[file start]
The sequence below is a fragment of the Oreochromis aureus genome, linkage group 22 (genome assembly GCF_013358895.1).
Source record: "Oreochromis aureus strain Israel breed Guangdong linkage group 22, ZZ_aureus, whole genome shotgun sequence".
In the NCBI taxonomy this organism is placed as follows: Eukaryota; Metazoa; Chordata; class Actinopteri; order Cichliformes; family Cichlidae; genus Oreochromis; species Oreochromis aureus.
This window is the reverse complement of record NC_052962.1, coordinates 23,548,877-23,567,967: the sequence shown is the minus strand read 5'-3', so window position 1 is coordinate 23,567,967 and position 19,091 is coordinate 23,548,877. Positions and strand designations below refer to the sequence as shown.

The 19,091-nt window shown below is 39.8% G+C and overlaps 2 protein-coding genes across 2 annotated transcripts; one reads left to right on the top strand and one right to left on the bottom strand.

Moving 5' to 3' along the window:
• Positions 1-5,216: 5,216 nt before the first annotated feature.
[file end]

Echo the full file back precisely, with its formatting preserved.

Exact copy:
The sequence below is a fragment of the Oreochromis aureus genome, linkage group 22 (genome assembly GCF_013358895.1).
Source record: "Oreochromis aureus strain Israel breed Guangdong linkage group 22, ZZ_aureus, whole genome shotgun sequence".
In the NCBI taxonomy this organism is placed as follows: Eukaryota; Metazoa; Chordata; class Actinopteri; order Cichliformes; family Cichlidae; genus Oreochromis; species Oreochromis aureus.
This window is the reverse complement of record NC_052962.1, coordinates 23,548,877-23,567,967: the sequence shown is the minus strand read 5'-3', so window position 1 is coordinate 23,567,967 and position 19,091 is coordinate 23,548,877. Positions and strand designations below refer to the sequence as shown.

The 19,091-nt window shown below is 39.8% G+C and overlaps 2 protein-coding genes across 2 annotated transcripts; one reads left to right on the top strand and one right to left on the bottom strand.

Moving 5' to 3' along the window:
• Positions 1-5,216: 5,216 nt before the first annotated feature.